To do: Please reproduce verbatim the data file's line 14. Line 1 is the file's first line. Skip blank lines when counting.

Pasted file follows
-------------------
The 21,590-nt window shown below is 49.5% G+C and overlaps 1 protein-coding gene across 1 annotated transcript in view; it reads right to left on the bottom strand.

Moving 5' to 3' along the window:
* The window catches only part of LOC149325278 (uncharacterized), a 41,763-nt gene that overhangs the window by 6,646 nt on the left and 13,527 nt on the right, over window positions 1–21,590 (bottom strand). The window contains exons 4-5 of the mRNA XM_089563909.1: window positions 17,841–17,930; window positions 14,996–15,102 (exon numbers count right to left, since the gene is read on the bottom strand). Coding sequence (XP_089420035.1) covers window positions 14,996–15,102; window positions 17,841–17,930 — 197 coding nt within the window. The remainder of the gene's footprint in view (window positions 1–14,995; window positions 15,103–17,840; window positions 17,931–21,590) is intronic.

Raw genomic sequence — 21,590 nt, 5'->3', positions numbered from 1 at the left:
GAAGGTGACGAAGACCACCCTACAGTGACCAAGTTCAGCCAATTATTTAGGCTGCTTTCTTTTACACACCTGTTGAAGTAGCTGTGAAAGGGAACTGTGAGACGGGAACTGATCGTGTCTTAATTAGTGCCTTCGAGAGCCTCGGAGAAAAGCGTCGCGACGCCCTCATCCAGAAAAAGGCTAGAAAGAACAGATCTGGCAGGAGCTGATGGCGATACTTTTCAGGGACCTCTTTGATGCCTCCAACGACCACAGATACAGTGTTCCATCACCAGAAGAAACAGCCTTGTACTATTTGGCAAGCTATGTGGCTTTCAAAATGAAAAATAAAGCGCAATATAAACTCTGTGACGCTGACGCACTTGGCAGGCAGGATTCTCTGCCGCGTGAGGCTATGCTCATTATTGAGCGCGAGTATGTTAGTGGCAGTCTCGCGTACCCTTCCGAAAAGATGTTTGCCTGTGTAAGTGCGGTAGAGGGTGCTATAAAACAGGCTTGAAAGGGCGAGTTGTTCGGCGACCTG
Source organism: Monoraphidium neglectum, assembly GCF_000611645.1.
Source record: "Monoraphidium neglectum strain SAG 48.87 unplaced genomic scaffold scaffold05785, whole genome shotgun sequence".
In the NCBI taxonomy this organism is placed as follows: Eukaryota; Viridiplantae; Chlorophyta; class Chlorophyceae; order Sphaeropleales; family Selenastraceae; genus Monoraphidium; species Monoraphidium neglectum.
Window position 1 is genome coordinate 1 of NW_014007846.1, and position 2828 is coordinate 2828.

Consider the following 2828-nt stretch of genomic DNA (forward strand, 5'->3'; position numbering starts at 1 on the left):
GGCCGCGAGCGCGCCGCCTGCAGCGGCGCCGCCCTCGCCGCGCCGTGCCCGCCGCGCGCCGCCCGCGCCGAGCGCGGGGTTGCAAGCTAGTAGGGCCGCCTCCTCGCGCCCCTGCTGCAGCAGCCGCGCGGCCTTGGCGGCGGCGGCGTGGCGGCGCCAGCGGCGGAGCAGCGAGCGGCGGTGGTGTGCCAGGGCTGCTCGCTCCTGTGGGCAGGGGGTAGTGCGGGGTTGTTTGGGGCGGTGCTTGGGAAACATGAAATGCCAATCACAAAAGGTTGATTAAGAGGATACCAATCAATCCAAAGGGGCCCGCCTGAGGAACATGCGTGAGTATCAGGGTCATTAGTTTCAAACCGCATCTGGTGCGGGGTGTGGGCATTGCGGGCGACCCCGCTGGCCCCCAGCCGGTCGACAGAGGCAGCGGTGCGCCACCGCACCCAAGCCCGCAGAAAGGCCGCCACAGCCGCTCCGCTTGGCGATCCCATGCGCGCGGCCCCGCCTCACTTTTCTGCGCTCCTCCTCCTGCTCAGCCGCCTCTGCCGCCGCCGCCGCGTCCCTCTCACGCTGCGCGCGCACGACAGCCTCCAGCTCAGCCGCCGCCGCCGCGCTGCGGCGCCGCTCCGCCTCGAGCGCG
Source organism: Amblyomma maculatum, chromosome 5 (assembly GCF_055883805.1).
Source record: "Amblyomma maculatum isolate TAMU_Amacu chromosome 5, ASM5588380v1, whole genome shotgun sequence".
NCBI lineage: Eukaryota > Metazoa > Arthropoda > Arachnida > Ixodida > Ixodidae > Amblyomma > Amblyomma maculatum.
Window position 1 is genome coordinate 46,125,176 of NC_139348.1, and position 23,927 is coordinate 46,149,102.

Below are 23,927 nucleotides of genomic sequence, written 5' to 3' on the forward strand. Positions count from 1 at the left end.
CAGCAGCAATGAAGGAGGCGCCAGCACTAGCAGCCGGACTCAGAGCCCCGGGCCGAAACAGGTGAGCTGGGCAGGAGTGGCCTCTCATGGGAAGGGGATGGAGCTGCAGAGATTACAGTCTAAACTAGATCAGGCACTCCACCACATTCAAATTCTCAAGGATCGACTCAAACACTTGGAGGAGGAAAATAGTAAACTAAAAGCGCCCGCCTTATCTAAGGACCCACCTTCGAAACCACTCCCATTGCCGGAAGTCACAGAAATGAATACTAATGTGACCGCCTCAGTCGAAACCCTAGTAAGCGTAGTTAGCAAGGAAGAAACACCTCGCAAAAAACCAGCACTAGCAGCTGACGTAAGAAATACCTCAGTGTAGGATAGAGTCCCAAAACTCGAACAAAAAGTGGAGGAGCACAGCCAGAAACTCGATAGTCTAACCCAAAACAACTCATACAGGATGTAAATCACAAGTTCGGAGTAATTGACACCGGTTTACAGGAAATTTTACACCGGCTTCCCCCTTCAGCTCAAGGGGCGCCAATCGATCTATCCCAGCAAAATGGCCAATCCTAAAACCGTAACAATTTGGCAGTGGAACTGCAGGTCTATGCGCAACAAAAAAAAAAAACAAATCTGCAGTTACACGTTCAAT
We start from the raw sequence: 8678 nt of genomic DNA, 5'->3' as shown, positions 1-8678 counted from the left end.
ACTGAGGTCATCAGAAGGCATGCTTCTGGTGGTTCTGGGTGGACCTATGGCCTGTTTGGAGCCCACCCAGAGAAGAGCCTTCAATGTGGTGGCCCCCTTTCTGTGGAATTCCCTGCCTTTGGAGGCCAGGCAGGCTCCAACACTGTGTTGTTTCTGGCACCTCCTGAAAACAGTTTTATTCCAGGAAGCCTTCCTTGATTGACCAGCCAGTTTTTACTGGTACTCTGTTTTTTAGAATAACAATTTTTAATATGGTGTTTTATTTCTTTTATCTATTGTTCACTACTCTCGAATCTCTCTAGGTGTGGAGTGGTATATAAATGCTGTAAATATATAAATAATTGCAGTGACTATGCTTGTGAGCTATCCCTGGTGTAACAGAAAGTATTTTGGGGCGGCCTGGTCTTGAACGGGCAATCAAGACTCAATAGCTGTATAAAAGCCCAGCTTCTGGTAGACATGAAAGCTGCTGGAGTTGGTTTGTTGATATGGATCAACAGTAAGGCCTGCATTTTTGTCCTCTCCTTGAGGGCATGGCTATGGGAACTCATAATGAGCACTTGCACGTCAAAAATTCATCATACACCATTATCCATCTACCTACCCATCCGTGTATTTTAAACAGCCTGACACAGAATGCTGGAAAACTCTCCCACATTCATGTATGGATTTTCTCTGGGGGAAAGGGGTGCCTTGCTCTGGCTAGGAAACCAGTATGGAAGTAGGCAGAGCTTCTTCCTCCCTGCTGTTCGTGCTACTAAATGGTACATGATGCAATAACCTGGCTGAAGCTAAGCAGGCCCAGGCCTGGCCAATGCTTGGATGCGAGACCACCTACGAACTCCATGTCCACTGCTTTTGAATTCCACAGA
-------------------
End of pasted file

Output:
NCBI lineage: Eukaryota > Metazoa > Arthropoda > Arachnida > Ixodida > Ixodidae > Amblyomma > Amblyomma maculatum.